Whittling it down helped others gain clarity. Instead of repeating wants and desires without clear direction, they became exact. Their verbiage and body-language changed.
From wanting good kids to: “I want my children to be healthy and feel safe, so they can thrive in everything they do,” a participant said.
From wanting to help others to: “I want to end homelessness across the country and help people find jobs and become self-sufficient. I want to end suffering,” another woman said.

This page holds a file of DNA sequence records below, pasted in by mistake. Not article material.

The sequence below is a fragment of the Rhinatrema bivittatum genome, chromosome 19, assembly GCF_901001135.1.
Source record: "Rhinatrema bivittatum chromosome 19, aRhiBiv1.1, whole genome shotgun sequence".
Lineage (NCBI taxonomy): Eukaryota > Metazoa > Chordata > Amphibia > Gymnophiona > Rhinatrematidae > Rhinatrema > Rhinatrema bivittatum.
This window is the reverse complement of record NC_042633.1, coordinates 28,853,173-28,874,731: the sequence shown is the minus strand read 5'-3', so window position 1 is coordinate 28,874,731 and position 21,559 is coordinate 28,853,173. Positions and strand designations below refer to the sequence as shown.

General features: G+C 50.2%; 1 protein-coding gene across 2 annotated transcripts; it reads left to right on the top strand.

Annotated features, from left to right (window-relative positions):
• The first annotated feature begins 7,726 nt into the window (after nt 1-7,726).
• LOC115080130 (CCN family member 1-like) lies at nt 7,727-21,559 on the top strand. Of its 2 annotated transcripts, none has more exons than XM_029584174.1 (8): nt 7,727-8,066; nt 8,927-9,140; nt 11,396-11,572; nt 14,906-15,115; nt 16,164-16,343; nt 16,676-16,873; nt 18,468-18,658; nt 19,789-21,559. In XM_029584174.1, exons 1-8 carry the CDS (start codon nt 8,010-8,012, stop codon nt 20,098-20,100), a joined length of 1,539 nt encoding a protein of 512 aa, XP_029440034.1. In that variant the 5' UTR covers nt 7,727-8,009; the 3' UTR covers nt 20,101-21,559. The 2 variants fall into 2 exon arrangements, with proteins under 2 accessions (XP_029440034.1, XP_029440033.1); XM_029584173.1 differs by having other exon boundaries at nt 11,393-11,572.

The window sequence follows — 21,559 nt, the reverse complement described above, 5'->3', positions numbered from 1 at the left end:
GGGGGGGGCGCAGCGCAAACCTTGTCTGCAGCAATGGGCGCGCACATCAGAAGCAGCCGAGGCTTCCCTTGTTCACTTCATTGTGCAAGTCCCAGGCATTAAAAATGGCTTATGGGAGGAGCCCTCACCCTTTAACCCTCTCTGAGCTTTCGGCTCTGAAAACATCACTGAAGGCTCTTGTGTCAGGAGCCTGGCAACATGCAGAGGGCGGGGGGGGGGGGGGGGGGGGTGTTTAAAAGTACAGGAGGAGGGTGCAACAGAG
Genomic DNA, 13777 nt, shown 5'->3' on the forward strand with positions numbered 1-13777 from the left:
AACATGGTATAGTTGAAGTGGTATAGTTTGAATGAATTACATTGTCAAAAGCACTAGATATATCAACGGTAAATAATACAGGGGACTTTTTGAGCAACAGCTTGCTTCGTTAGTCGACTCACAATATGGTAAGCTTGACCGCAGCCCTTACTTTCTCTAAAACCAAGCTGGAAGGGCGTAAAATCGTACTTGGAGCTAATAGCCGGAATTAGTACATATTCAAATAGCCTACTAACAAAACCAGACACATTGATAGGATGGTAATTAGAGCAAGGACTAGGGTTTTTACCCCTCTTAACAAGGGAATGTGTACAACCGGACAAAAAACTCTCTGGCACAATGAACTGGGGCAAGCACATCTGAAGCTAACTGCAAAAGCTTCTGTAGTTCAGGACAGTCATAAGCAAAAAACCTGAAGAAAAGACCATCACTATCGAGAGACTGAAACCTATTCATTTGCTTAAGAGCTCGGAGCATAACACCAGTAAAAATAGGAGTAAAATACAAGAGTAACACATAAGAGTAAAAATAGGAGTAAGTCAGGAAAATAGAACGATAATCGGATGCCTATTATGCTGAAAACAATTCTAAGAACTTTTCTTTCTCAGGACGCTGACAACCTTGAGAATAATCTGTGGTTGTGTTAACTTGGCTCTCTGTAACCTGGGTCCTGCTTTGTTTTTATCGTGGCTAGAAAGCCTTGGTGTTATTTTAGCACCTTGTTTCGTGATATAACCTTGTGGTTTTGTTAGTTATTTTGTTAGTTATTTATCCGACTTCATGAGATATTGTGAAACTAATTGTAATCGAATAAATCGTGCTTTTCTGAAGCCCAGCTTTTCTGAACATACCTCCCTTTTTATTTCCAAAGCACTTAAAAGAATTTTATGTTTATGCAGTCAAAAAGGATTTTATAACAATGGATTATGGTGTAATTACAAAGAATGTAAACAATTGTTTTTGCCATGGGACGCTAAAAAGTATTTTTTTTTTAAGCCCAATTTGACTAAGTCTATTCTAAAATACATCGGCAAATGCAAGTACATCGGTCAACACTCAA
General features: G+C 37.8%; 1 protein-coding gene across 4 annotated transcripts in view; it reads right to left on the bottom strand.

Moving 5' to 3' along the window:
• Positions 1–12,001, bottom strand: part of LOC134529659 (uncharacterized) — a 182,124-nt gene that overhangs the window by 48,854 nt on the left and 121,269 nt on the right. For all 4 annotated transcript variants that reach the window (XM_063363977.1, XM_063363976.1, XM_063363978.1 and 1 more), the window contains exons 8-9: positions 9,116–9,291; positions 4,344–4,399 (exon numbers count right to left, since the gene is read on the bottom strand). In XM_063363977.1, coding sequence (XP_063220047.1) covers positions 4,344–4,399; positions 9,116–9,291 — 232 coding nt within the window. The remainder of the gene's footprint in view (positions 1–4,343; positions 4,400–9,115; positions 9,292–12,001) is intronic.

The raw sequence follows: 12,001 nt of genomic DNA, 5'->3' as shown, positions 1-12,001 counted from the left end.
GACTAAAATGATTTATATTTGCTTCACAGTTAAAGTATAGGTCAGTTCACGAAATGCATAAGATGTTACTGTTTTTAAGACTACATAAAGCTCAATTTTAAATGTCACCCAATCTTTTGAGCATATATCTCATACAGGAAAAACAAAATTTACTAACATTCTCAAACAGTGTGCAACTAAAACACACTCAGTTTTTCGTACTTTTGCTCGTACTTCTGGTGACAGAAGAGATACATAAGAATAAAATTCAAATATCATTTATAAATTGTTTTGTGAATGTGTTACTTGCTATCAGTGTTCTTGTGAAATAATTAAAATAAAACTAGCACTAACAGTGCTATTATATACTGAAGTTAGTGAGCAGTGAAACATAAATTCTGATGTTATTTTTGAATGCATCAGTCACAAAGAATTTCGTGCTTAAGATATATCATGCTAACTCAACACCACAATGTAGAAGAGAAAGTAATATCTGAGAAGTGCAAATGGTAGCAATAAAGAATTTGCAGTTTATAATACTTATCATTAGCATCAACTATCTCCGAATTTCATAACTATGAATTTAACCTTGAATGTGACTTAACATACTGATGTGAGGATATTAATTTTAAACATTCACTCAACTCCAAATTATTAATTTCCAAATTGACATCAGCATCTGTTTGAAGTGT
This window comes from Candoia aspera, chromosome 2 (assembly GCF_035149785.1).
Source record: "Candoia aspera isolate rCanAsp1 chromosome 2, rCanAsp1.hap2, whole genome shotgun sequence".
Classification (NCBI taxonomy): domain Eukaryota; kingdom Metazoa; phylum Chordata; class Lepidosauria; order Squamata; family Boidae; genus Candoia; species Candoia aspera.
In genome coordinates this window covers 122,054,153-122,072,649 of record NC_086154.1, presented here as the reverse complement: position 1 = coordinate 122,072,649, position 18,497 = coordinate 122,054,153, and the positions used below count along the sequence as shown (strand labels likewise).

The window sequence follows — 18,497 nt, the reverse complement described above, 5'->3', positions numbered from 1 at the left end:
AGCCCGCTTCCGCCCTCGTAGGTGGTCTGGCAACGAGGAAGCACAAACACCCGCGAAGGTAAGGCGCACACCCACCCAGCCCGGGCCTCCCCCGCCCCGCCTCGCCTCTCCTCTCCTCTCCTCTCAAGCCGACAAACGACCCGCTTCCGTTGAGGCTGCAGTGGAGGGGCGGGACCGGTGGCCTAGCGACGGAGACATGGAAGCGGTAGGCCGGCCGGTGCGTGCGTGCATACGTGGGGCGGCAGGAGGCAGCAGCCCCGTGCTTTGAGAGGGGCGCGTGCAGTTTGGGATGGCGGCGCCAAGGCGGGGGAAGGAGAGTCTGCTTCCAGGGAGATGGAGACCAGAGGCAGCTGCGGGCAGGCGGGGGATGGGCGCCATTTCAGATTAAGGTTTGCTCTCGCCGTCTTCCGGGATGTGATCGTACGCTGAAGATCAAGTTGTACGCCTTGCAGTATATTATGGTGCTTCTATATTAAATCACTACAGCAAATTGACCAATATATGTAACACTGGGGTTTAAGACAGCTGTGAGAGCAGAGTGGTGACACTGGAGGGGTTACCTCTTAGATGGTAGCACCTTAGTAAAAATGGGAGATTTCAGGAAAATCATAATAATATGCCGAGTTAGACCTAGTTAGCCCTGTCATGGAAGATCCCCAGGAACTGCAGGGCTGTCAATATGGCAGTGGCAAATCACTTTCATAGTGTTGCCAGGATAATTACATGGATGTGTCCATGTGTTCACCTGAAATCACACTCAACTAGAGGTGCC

You can easily see the difference between the first and second responses. When we gain clarity, our vocabulary changes. Our words change because our desires are explored on a deeper level.
What do you want is one of life’s biggest questions and many of us go about our daily lives without ever really considering what we really want. Therefore, we rarely get what we desire.
When you lack clarity- you lack a plan and when you lack a plan you lack possibility. A life without possibility doesn’t move towards opportunity. We remain stuck.
You can’t identify a goal or even succeed if you don’t know what you want. Clarity is the starting point. Get clear. Define your desire. Move.
Getting clear on what you want frees up your headspace to focus on exactly what you want. It prevents you from wasting time. It keeps you on track.
People are hurting.